My laptop screen is 1366x768, which I reduce to a size of 648x364. My TV wants 720x480, so I pad the sides and top/bottom. Why not a width of 720 initially? My older television has 10% overscan, which cuts off 10% of the video. I therefore use (at least) 10% padding on the edges.
In newer versions of FFMPEG, the padding (and many other) options have changed. The proper command is now:
ffmpeg -i Punchcast1.avi -vcodec mpeg4 -vtag xvid -ss 00:00:09 -t 00:03:00 -s 648x364 -vf pad 720:480:36:58 -acodec libmp3lame Punchcast3.avi
ffmpeg movie=Punchcast1.avi:seek_point=9 -vcodec copy -acodec libmp3lame Punchcast1f.avi
WinFF (FFMPEG GUI)
WinFF is a free, GPL-licensed open source GUI frontend for FFMPEG. Install:
sudo apt-get install winff xterm
- Menu -> Applications -> Sound & Video -> WinFF
Avidemux (Video editor/convertor GUI)
I happen to like the command line for video conversion (because the commands are more transparent), but many users prefer a GUI interface, for which Avidemux has long been a favourite.
VobSub2SRT (Convert subtitles from .sub/.idx to .srt)
- VobSub2SRT is a simple (GPLv3-licensed) command-line program to convert the image-based .idx / .sub subtitle files (used with the .vob format found on commercial DVDs) into text-based .srt text subtitle files by using OCR. It is based on code from the MPlayer project, Tesseract as OCR software, and libavutil (part of the FFmpeg project). Install the (K)Ubuntu/Debian (.deb) package from a PPA repository:
sudo add-apt-repository ppa:ruediger-c-plusplus/vobsub2srt sudo apt-get update sudo apt-get install vobsub2srt
- Alternatively, you can download and build a version from source code.
- Install dependencies:
sudo apt-get install pkg-config build-essential cmake libavutil-dev libtesseract-dev
- For (K)Ubuntu 12.10 (Quantal) also install:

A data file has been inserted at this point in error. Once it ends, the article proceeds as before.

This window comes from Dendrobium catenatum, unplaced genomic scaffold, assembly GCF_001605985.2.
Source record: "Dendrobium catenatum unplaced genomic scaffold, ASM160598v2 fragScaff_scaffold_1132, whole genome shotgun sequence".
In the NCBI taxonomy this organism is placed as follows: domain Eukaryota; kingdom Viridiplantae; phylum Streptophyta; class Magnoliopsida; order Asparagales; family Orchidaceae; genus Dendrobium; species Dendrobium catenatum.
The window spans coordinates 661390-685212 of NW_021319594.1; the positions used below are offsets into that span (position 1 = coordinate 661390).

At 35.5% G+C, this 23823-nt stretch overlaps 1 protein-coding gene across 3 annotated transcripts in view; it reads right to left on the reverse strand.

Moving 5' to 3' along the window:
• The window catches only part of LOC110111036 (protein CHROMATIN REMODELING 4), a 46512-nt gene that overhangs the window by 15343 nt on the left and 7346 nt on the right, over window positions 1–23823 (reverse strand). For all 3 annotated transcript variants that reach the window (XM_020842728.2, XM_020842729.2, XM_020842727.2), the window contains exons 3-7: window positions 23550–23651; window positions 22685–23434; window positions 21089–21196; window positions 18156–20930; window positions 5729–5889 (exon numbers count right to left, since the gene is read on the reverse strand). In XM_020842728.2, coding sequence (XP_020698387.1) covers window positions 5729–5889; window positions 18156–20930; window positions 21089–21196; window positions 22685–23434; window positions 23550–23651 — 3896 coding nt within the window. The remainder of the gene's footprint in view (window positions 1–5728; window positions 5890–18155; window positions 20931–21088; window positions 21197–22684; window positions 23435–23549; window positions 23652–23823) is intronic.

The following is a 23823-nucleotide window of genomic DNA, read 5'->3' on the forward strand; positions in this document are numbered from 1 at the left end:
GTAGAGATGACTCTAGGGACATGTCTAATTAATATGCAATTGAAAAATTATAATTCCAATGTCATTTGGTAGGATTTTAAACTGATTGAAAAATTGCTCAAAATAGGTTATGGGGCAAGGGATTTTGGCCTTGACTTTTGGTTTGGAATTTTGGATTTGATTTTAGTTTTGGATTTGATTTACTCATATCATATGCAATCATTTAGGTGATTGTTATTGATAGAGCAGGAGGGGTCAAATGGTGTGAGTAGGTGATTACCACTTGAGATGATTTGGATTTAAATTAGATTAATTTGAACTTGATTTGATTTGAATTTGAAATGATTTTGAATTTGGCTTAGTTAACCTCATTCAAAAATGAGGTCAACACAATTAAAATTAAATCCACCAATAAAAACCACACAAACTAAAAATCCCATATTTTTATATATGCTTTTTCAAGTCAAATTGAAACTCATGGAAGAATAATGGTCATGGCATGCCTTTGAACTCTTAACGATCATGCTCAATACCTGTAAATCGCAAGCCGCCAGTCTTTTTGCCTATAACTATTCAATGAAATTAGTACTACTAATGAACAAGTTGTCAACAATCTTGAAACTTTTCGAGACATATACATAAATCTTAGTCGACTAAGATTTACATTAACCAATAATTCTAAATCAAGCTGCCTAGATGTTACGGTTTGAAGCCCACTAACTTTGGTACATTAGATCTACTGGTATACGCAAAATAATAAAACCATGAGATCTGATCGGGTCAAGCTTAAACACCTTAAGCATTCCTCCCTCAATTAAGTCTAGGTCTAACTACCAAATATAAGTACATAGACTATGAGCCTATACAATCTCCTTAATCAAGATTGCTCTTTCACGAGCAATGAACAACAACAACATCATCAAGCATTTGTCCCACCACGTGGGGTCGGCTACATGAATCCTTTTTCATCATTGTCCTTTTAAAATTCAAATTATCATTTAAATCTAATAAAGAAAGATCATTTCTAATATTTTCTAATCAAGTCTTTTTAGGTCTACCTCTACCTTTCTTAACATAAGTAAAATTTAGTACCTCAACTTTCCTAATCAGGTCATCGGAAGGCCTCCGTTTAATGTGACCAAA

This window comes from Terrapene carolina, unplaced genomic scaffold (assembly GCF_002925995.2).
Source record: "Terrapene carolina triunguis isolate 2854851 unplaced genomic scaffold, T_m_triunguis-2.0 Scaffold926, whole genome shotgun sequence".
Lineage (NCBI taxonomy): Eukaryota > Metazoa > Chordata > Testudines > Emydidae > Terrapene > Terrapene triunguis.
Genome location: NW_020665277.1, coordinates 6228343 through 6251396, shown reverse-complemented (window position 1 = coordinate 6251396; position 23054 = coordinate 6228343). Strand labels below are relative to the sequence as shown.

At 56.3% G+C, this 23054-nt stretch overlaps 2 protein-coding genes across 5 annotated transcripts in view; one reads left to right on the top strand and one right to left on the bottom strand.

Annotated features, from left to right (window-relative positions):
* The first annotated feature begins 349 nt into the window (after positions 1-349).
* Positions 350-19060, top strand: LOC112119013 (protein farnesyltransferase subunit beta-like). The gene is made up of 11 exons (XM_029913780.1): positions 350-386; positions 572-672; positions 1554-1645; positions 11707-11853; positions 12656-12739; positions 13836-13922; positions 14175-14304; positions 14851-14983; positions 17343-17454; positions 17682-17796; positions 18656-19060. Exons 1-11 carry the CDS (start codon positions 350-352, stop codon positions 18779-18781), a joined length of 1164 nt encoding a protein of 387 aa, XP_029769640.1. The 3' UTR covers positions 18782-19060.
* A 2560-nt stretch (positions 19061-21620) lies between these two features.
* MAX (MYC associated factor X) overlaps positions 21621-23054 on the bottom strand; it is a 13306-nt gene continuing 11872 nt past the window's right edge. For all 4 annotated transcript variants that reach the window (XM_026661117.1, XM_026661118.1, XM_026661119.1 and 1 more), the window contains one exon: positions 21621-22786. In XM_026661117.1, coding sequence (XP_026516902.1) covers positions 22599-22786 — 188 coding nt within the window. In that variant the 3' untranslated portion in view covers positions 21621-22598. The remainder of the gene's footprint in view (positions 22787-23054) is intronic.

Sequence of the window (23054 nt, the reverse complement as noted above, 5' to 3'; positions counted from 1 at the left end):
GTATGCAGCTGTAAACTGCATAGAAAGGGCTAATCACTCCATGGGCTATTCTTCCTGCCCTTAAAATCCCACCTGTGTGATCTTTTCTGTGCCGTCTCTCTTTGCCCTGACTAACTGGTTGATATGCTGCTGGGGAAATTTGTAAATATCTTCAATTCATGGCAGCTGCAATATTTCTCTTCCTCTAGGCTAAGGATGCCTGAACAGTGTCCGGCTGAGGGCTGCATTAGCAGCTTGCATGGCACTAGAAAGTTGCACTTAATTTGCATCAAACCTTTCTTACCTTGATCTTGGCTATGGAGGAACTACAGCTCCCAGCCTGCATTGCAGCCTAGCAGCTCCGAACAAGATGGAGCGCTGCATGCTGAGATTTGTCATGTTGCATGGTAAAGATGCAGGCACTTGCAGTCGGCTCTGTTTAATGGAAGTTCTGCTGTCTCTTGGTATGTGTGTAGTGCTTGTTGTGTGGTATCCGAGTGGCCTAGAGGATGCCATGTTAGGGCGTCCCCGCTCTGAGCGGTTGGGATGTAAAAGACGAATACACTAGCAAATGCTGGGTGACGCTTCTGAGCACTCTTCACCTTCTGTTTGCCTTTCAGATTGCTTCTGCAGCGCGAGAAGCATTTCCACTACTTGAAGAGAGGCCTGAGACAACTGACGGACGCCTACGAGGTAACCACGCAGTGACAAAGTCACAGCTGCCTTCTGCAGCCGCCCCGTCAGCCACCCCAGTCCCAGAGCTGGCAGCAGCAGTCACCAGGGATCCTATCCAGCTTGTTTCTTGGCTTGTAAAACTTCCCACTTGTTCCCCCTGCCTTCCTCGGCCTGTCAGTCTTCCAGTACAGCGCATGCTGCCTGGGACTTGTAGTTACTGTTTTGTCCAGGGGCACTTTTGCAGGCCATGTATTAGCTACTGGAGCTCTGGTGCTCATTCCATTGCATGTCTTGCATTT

sudo apt-get install libtiff5-dev tesseract-ocr-eng
- For (K)Ubuntu 12.04LTS (Precise) also install:
sudo apt-get install libtiff4-dev tesseract-ocr tesseract-ocr-eng
- If you will be converting subtitles in languages other than English, you must install tesseract for any or all of those languages as well:
sudo apt-get install tesseract-ocr-vie tesseract-ocr-deu tesseract-ocr-fra tesseract-ocr-ita sudo apt-get install tesseract-ocr-nld tesseract-ocr-spa tesseract-ocr-por tesseract-ocr-deu-f
- where vie is for Vietnamese, deu is for German, fra is for French, ita is for Italian, nld is for Dutch, spa is for Spanish, por is for Portugeuse, and deu-f is for German Fraktur script. If you don't you will get an error of the type: Unable to load unicharset file /usr/share/tesseract-ocr/tessdata/xxx.unicharset.
- Download and unzip the VobSub2SRT .zip file into its own directory:
mkdir vobsub2srt cd vobsub2srt wget -O vobsub2srt-current.zip https://github.com/ruediger/VobSub2SRT/zipball/ca53a18108eb08d6e2b853643d8c6838e2489823 unzip vobsub2srt-current.zip rm vobsub2srt-current.zip
- This will create a subdirectory with the current version. For example, my version is vobsub2srt/ruediger-VobSub2SRT-ca53a18. Change into that directory then compile and install the program.
cd ruediger-VobSub2SRT-ca53a18 ./configure make sudo make install
- This should install the program vobsub2srt to /usr/local/bin. You can uninstall vobsub2srt with sudo make uninstall. You can build a *.deb package (Debian/Ubuntu) with make package. The package is created in the build directory.
- Convert the .sub / .idx pair of subtitle files (named Filename.sub and Filename.idx) into a .srt subtitle file (named Filename.srt):
- where Filename is the file name of the subtitle files WITHOUT the extension (.sub / .idx).
- If there are multiple languages in the .sub / .idx pair of subtitle files, you can select which language to convert (using the 2-letter ISO 639-1 language code, e.g. en, fr, de, it, es, pt, etc.):
vobsub2srt --lang en Filename
- Edit the .srt subtitle file for OCR mistakes (use the gedit text editor instead of kate if using Ubuntu instead of Kubuntu):
Join .MPG video segments
Individual video segments (MPEG-2, for example) can easily be joined:
cat samplevideo1.mpg samplevideo2.mpg samplevideo3.mpg > samplevideo123.mpg
- You can then write the resulting MPEG-2 file to a DVD and play it in most DVD players.
Split a file into segments
Any file can be split into segments using the Linux command:
split -b 1440k my_big_file
which will split my_big_file into equal segments of size 1440 kb.
Create a commercial (.vob) format DVD
- The audiovideo container of commercial DVDs uses the .vob format. This container requires either MPEG-1 or MPEG-2 video (.mpg) and either AC3 or MPEG-2 (.mp2) audio. Therefore, the first step in creating a DVD-video in this format is to convert all audiovisual files (to be included on it) to .mpg files (with one of those video and audio formats), usually with the MPEG-PS (A+V) container. This can be done from the command-line terminal (using mencoder or ffmpeg) or from a GUI utility (such as Avidemux).